I was listening to these two guys arguing over some political issue on the radio the other night. Lately it has been a big issue, with people from both sides seemingly digging into their positions. Just like those two guys were. Recently it has been in the news quite a bit, and prominently written about on many online news sources and blogs. I’m sure you’ve seen more than enough of it recently. Which is why it was interesting that I listened to these two guys going at it for as long as I did. They weren’t really bringing anything new to the discussion; they both seemed to be repeating the same arguments that had been repeated from both sides already. I don’t know if the news has been slow lately, or there aren’t enough national disasters, but this issue, (and I think you know the one I’m talking about!) seems to be in the news way longer than it should.
It got me thinking about the way people argue their point. When you really dig below the surface of most arguments, they aren’t really arguments at all. An argument, of course coming from the mathematical or logical term, where a set of facts is presented, and an argument is how you illustrate that one set of facts logically leads to another set of facts. All cats speak Spanish, here is a cat, therefore, this cat speaks Spanish. All people are smart, you are a person, therefore, you are smart.
But if you listen to most arguments, they are really just a collection of synonyms and examples of their beliefs, and not why their method is better for a certain application. And not only that, they are contests to see who can most forcefully present their set of beliefs and collection of synonyms. Who ever forcefully and relentlessly puts forth their opinions the strongest is usually the winner. Even in political debates, where you expect a high level of logical skills, they just present their opinions over and over again.
There have been many extended studies of primates, and you’d be surprised how similar they behave to humans. There was one famous book called “Chimpanzee politics” written by Frans de Waal, where he studied a group of chimps for two years. They exhibited intricate and detailed political maneuvering, social rules and etiquette, different strategies that they used to interact with each other based on the individuals social status and standing. It was really extraordinary how we are much more similar to our primate cousins than we think Sure we dress up in suits and use eloquent words, but are the intentions below our actions any different?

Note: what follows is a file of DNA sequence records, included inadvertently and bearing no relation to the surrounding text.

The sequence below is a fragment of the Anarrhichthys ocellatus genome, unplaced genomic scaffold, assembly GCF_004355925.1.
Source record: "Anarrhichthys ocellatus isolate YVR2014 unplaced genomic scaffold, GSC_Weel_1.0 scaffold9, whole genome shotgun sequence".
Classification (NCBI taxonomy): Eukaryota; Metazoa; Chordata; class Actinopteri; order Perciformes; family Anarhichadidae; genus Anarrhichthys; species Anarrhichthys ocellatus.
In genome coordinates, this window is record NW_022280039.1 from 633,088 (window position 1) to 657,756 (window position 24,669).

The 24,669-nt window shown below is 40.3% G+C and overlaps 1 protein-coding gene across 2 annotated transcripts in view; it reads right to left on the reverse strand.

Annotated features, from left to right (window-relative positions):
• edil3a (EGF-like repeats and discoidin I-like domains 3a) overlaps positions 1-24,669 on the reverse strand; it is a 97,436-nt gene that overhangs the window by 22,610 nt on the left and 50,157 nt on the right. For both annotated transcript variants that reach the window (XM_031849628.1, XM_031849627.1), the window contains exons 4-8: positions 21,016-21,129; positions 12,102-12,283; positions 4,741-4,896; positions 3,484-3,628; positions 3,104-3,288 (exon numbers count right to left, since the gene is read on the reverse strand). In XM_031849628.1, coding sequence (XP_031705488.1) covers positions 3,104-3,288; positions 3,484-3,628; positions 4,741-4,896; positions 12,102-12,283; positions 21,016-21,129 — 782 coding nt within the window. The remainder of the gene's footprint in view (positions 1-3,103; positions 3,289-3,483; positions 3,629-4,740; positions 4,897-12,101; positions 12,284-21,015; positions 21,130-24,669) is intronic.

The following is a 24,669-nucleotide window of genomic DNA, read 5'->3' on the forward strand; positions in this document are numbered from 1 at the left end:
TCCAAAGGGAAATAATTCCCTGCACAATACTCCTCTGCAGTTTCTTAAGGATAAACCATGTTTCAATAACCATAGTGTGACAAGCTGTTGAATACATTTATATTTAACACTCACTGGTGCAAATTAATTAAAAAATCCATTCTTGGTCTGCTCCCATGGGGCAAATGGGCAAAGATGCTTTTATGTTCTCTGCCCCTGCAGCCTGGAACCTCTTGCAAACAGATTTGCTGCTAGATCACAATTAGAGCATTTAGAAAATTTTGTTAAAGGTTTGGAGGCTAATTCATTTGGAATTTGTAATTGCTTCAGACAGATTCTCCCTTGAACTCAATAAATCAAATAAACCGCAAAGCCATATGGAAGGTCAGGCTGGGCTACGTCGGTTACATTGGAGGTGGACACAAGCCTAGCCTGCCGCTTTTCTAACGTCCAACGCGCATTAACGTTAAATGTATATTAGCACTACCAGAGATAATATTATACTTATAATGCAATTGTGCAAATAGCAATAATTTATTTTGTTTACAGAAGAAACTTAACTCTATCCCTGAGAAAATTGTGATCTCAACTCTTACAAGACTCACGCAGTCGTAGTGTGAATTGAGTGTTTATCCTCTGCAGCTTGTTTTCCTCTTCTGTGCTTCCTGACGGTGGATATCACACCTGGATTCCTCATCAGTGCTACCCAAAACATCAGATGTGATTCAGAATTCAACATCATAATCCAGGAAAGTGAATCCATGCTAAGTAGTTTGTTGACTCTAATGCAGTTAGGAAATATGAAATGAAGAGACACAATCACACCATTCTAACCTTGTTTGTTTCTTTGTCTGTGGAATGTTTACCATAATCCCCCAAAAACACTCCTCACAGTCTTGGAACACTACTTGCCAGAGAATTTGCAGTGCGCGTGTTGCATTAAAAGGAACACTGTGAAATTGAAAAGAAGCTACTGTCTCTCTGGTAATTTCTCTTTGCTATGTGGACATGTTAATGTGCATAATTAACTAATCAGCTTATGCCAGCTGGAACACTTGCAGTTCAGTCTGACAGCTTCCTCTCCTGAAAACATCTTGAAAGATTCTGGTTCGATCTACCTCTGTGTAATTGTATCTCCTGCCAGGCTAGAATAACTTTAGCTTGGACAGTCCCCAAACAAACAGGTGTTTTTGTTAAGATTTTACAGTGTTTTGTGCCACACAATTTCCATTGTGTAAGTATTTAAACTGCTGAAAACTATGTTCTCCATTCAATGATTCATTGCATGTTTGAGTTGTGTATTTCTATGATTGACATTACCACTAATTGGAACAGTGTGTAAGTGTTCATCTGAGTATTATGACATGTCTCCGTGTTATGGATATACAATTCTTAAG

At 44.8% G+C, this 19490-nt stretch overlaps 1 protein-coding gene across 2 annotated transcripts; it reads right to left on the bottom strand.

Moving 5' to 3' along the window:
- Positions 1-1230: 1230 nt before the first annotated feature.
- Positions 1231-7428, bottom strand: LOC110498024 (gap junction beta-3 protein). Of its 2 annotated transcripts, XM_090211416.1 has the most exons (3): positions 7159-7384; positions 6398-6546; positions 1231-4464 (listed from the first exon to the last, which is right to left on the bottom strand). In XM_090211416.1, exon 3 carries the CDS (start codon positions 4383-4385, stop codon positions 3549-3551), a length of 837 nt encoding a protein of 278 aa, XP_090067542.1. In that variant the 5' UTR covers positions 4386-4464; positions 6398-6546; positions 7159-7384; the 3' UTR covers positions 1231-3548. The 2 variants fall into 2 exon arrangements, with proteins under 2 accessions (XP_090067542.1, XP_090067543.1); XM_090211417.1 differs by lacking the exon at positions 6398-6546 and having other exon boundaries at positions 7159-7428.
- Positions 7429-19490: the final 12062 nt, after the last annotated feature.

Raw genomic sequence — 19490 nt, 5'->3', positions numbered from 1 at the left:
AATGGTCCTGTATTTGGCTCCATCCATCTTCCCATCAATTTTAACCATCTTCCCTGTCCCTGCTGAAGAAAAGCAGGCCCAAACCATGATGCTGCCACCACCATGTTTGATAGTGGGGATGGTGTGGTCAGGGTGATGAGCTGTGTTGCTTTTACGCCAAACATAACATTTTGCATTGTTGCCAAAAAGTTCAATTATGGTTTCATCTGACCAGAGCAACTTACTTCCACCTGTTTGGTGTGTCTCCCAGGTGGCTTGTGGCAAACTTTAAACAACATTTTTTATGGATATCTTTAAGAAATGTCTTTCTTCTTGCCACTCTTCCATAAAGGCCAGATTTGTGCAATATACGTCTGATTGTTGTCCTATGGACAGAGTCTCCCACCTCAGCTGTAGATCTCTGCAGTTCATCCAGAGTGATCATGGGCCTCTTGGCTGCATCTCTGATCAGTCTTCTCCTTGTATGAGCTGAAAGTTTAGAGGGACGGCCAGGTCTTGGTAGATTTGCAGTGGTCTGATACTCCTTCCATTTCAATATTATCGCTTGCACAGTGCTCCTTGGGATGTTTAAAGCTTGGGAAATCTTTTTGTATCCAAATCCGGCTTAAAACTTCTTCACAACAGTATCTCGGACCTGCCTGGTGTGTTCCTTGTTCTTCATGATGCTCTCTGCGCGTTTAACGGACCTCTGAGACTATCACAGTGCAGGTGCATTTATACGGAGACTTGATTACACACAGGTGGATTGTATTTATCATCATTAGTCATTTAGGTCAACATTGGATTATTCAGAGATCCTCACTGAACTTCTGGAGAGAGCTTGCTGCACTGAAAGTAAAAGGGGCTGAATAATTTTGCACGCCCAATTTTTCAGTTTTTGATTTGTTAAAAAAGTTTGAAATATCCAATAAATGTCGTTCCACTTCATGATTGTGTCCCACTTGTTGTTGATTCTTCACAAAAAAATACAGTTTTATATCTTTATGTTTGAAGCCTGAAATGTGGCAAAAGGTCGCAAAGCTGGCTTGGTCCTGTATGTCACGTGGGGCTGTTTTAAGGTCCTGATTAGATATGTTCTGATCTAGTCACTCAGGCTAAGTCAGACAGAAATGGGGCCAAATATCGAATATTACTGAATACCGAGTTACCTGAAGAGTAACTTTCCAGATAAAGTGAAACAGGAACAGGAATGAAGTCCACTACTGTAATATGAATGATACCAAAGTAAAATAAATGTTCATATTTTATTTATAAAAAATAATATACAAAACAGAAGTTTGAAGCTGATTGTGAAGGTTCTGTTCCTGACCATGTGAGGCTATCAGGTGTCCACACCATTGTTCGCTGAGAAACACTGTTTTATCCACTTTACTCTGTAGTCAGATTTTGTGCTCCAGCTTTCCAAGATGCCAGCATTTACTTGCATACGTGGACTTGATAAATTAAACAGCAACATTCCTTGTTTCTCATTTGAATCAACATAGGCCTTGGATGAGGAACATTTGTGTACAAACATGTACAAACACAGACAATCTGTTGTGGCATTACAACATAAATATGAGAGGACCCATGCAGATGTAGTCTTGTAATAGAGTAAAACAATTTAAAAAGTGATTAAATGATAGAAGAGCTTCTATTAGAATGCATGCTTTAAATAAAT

Some say they aren’t. Some will point out that there is only a two percent difference in our DNA. Others will point to the book “The Naked Ape,” by Morris. Some will use complex social theories to describe how we really are no different than monkeys, and that the whole of our culture, religion, art, music is nothing more than a complicated expression of our natural desires. Others even go so far as to say that we are completely bound by our primitive urges, that we cannot escape the need to beat our chests and proclaim ourselves better than the next guy.
I don’t think so. I think that despite the huge proclivity for humans to behave, in many ways, identical to apes and monkeys, we don’t have to. Sure we come pre-programmed with desire for food, safety, sex that manifests itself in the form of housing developments, insurance companies, and a plethora of sex related marketing tools, but it doesn’t have to be that way. Mother nature only wants us to live long enough to produce more people. And she, in her infinite wisdom, put in us the drives and desires necessary to be able to do that without ever having an original though or plan of action. We can go through life being a complete slave to our drives and desires and still do pretty good.
But the great part about being human is that we have choice. We can choose to obey our desires as if they are our gods, and that will be that. Or we can merely acknowledge and accept them as only a motivating factor to drive us towards the life that we want. We can choose the outcome we desire, and organize our lives around them, so that we are not slaves to our desires, but we can turn them around and allow our desires to power us and motivate us to achieve any result that we want. Of course, it’s not easy. Just look around you and you will see many examples of this. Fast food for out bodies and minds are in absolute abundance in our society. Resisting can be difficult, but not impossible. Any true reward can be a long time coming, but when it comes, it makes it all worthwhile.
The big difference between us and our monkey cousins, it that we can choose, and despite the ease with which we can forget that, we know this to be true. We know that the fully human life we deserve is only a choice away. A thought away.
The biggest promise of humanity is the simple ability to choose our thoughts. This has been known, written about, and passed down orally since the ancient times. But it’s not easy. Especially today with a bazillion things to snatch your attention from where you want it to be. Like everything, with practice it becomes easier. Those that know this secret, and practice it are the engineers of the society we live in. The rulers, the captains of industry and the politicians that presume to tell the rest of us how to live our lives. You don’t have to listen. Choose your own thoughts. Choose your own destiny. Start today. Now.